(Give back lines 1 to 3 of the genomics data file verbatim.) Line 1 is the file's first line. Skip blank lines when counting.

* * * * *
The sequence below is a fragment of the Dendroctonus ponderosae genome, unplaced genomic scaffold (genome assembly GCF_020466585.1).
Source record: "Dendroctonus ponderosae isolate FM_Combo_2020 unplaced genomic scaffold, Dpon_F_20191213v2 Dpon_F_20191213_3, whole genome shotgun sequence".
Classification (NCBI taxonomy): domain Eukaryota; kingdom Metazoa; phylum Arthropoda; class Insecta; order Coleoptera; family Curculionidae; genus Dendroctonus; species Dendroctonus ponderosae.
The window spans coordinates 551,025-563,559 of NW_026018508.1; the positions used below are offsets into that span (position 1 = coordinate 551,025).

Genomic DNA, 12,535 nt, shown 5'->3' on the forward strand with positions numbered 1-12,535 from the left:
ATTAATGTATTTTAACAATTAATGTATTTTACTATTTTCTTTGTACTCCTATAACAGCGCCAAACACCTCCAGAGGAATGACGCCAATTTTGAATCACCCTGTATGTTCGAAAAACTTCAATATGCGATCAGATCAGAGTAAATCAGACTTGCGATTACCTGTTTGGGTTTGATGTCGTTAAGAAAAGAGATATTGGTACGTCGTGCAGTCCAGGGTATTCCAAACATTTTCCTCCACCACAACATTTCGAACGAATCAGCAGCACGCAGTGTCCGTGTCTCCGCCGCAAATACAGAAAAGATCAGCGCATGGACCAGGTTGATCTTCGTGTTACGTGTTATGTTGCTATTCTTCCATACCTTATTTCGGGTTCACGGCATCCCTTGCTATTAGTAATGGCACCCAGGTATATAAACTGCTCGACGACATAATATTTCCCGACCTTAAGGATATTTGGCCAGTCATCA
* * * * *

The sequence below is a fragment of the Dendroctonus ponderosae genome, unplaced genomic scaffold (genome assembly GCF_020466585.1).
Source record: "Dendroctonus ponderosae isolate FM_Combo_2020 unplaced genomic scaffold, Dpon_F_20191213v2 Dpon_F_20191213_3, whole genome shotgun sequence".
Classification (NCBI taxonomy): domain Eukaryota; kingdom Metazoa; phylum Arthropoda; class Insecta; order Coleoptera; family Curculionidae; genus Dendroctonus; species Dendroctonus ponderosae.